Media: A mirror or a wall?

A person’s conception of reality is guided by his/her principles and belief systems, which are in turn determined by myriad aspects, media being one of them. Media is one of the significant facets of a sound democracy, a source of entertainment and information for all. Accurate representation of world issues in the media is vital. Most people get their world view from the mainstream media, hence it is essential that mainstream media is objective and diverse representations of what goes on in the world are transmitted.

According to the Universal Declaration of Human Rights (UDHR), all humans are entitled to freedom of expression and information. However, this is far from our reality. In general, media reports are biased, thus steadily diluting people’s basic rights.  Violations, brutalities, and unaccountability go unseen and concealed viewpoints become routine.  Numerous journalists in India and other developing nations have been arrested or killed for asserting their view points or reporting certain news, which is conveniently suppressed from the masses. In developed countries as well, there is no guarantee that the news would be impartial and fair.

In 2016, Reporters Sans Frontiers (Reporters without borders or RSF) made available their worldwide press freedom index which stated that democracies ranked best in freedom of press, while totalitarian regimes ranked most terrible, as their media is controlled by the government.  Freedom of press is one amongst the several variables, which exhibit a healthy democracy. However, attaining free press is easier said than done, as the quality of media is determined by the troubles of political and other influences. Ideally, journalism’s role is to distress the comfortable and comfort the distressed.  Unfortunately, persons in power perceive the role of the media in a different way. Reporting is most of the times, bereft of objectivity and neutrality, and to a certain degree controlled by the privileged, in order to advance their interests.

Noam Chomsky observes that, there is a rising attentiveness to a problem, which he summarizes as a narrow range of discourse. It means, within the supposed views, there are many debates and contestations, but external to that range of views, there is less debate.  This gives an illusion to people that they are engaging in free thinking, while in reality, boundaries are put on the range of debate. A narrow range of discourse happens primarily because the press is owned by the affluent, who only want specific issues to arrive to the public’s knowledge. Besides, people are being socialized into the ‘right’ kind of thoughts. When one undergoes an elite school system, one learns there are certain things that are deemed acceptable and certain unacceptable. This is the internalization role of elite institutes, and if one does not accommodate oneself accordingly, he/she is perceived as deviant.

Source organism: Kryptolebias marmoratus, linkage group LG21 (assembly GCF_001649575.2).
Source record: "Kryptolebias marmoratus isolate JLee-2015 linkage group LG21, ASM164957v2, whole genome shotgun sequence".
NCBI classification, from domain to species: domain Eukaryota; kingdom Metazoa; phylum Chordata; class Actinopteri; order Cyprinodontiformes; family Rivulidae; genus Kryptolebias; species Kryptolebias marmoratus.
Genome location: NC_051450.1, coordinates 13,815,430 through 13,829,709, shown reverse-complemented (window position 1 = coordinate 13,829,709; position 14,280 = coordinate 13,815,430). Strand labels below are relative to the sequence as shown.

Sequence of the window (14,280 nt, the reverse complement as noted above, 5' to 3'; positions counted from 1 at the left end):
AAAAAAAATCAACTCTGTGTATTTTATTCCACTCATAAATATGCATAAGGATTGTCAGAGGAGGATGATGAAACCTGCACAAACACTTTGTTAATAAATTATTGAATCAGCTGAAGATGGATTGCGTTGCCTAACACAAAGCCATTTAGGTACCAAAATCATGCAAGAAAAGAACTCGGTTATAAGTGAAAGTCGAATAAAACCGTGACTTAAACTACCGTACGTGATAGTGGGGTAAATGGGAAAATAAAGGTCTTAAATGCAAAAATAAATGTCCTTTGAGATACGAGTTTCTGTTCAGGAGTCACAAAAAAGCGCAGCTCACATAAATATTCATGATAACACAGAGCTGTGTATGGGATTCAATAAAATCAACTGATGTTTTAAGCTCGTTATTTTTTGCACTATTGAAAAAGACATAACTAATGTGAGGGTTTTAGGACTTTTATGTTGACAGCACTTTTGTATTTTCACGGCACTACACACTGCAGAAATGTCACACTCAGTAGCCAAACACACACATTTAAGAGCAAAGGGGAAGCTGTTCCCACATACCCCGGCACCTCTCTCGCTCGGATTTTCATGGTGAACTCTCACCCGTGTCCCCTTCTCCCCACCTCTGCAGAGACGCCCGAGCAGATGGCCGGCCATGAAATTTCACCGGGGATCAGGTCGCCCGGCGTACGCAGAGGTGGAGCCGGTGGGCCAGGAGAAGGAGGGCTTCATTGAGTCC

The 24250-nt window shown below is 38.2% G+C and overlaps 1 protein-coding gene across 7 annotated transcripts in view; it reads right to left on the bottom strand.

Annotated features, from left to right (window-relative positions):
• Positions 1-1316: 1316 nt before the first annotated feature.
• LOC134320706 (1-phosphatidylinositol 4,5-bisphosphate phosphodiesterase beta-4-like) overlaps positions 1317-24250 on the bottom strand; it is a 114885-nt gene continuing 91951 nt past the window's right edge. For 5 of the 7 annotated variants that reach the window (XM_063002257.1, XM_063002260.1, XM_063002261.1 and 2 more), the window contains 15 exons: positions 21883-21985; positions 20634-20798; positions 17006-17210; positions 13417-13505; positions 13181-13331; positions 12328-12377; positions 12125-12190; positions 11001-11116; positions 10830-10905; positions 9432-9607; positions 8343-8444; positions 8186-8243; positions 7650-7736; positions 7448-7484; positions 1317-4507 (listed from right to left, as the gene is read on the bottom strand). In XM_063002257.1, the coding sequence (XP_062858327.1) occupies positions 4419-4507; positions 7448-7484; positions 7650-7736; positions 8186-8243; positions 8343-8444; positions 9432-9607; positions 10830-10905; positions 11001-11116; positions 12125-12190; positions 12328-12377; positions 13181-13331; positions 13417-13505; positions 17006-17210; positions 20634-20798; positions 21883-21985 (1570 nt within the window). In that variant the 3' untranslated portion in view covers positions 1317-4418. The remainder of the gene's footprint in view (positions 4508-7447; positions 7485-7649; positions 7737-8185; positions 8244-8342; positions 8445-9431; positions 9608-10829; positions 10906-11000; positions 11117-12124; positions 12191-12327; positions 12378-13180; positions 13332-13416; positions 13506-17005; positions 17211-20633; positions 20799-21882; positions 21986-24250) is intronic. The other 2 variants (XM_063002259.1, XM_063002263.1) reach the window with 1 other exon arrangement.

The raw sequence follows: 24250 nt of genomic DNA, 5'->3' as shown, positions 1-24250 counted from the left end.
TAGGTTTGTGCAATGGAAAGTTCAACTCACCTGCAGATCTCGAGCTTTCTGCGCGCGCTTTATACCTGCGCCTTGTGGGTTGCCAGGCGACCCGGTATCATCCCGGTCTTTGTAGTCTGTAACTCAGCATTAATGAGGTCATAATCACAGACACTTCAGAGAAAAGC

There are various studies by the University of Glasgow which testify to the fact that inadequate nature of coverage of the developing world, focus on conflicts and calamities creates off-putting stereotypes and generates a very impartial understanding of the developing world amid the broader spectators. Danny Schechter’s book, ‘The more you watch the less you know’ expresses that media engages in mass production of social production.

As laypersons, we too can readily concur this to be an undeniable fact. When we switch on our TV sets and flip through the news channels, in the guise of ‘BREAKING NEWS’, we get to witnessnews provided in the form of gunshot pellets.  Everything is so dramatized, without any explanation or contextualization, thus making it appear problematic. Only certain issues are focused on.  Where and what is the ‘news’ then? Outbreak of news coupled with long dreadful advertisements, and Page 3 gossip. This is what we get to watch on our esteemed news channels. Thankfully TRAI has restricted advertisement time on television to 12 minutes, per hour. Although the broadcasters will condemn the move, it is a blessing for the viewers. (Sidenote: Flouting rules comes naturally.)

India faces a massive problem of this perpetuation of misinformation and censorship of news and information. Many editorials have publicly criticized such curbing. For instance, not too long ago, Aseem Trivedi was arrested on grounds of sedition. What was his crime? He published a series of cartoons underlining corruption in India. His cartoons have been banned since. The legal system is so agonizingly sluggish, that anyone can be locked up for a make-believe crime, until he/she has finished the ‘under trial’ period. This urgency to curb freedom of expression has spilled into the online realm too. Social networking sites provide a platform to exchange ideas with one another.

Protecting freedom of press and free speech is paramount if we wish for a well functioning democracy. It needs to incorporate views from all segments of the society, instead of giving legitimacy to one group’s views and deeming others' invisible. There are other means to establish the desired ideal state, self-regulation and informed opinion being few of them. One way to guarantee that people’s opinions are well informed is by ensuring that there are few barriers to accessing news and information for all.

Kanika Sud